LOS ANGELES (Reuters) - It seemed like a match made in heaven having two of the hottest young Hollywood stars, Jennifer Lawrence and Chris Pratt, working together.
However, reviews for their sci-fi romance “Passengers,” which opens in U.S. movie theaters on Wednesday, have not been kind.
“Passengers” is the story of two people on a spaceship headed to a distant colony who wake up 90 years early. There is no way to go back to deep sleep, so they try to find ways to entertain themselves.
Oscar-winner Lawrence, 26, who last year publicly attacked Hollywood’s female pay gap, was paid some $20 million for the movie, according to Hollywood trade publications, double that of Pratt, who has starred in action movies “Jurassic World” and “Guardians of the Galaxy.”
“Passengers” also marks Lawrence’s first-ever sex scene - a prospect that made her so nervous that she told The Hollywood Reporter last year that she got “really, really drunk” before shooting it.
“I found the build-up to the sex scene awkward,” Lawrence told Reuters in promotions this month for the movie.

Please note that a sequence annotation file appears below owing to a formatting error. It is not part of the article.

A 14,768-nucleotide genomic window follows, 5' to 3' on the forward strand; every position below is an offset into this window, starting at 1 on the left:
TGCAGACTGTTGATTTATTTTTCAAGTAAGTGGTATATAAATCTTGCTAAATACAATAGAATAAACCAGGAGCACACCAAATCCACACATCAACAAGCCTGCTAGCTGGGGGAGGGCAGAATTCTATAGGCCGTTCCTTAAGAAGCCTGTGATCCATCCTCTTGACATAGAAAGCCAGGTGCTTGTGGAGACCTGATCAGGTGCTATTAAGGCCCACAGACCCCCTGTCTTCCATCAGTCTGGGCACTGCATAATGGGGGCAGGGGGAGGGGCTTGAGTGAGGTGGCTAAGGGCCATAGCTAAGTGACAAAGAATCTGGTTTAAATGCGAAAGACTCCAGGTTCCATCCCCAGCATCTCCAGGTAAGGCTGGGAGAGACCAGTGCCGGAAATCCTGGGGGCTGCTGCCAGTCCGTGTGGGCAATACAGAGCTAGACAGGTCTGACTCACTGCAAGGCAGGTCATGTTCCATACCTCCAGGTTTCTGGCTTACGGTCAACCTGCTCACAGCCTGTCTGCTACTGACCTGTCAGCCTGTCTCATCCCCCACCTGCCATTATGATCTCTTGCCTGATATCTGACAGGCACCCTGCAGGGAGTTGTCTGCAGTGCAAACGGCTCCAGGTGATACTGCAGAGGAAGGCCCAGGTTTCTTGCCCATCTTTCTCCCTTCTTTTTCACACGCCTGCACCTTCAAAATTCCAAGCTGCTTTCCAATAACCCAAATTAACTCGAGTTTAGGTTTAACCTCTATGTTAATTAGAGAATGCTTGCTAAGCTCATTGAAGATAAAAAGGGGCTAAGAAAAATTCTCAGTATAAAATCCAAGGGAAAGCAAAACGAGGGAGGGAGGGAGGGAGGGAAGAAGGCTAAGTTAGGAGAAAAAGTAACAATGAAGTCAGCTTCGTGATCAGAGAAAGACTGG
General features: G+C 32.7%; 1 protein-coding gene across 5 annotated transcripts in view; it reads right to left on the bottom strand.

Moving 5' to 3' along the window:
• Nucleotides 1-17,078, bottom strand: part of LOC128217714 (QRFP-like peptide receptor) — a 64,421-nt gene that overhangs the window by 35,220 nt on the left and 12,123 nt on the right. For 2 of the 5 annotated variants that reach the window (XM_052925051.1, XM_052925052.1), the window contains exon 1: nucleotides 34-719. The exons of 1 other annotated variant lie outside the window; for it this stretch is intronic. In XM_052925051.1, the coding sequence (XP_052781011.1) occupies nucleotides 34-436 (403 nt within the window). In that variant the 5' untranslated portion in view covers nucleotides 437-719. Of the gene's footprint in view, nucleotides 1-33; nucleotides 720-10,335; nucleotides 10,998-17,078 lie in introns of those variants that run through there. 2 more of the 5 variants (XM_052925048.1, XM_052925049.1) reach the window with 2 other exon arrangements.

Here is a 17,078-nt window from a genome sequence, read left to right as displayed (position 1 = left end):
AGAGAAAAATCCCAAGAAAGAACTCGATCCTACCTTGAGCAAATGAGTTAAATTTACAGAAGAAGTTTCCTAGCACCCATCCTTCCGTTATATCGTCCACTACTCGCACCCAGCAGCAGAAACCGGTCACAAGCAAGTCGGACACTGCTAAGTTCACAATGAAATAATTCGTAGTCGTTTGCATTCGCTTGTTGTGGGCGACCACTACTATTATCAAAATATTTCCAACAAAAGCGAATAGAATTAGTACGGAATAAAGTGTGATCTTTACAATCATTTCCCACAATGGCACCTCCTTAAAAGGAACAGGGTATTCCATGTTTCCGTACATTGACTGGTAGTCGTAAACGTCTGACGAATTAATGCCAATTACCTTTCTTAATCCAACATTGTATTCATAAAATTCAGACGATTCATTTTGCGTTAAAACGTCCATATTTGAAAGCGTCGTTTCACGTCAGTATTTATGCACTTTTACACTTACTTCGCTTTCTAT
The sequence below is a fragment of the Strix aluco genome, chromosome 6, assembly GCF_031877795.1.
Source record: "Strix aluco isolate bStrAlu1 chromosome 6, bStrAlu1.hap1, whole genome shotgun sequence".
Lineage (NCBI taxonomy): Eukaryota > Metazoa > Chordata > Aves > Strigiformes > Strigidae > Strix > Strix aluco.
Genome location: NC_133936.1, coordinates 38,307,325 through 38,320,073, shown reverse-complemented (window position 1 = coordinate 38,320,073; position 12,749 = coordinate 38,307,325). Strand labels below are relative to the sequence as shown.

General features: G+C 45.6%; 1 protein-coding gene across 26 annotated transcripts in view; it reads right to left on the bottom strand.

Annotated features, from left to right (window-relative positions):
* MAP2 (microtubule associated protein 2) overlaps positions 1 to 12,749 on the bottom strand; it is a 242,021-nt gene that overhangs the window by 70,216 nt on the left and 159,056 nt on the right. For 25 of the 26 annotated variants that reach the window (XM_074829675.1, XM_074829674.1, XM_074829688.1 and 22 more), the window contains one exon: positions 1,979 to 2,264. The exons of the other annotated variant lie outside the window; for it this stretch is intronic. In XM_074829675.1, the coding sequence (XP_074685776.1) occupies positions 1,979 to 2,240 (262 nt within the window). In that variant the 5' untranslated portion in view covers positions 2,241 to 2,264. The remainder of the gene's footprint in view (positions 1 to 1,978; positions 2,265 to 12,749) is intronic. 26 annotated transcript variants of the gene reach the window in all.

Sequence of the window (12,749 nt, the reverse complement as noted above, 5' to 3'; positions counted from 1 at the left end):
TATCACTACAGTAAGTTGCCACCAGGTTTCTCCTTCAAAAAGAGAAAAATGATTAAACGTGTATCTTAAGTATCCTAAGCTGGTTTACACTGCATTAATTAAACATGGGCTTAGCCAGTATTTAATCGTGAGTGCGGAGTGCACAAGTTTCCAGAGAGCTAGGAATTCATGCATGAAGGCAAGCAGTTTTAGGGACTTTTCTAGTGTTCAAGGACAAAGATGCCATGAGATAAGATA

“Then when I got there I realized how un-sexual sex scenes are. You’re sitting there with everyone that you work with and you’re like ‘OK, so I guess my leg will go there’ so it was a lot of build-up for nothing.”
Film critics are feeling similarly let down by the movie overall. “Passengers” has a 30-percent approval rating on review aggregator RottenTomatoes.com and has so far been overlooked in Hollywood’s awards season.
Entertainment Weekly gave the movie a D+, saying “The signs to be hopeful were all there: A pair of dependable movie stars, a bullish Oscar-season spot on the release calendar, a director (Morten Tyldum) hot off of an Oscar-nominated film. But alas, ‘Passengers’ is not very good. In fact, it’s pretty bad.”
Nevertheless, Lawrence and Pratt enjoyed themselves, overcoming the potential downside of acting almost exclusively with each other.
“It could have been really difficult because even just strictly filming wise, there’s no escape route,” Lawrence said.
“There’s no ‘We’ll cut to this if the actor’s bad’. Fortunately, Chris is amazing ... We worked together great, we had fun. That part could have been a nightmare,” she said.
Reporting by Reuters Television; editing by Jill Serjeant and Nick Zieminski
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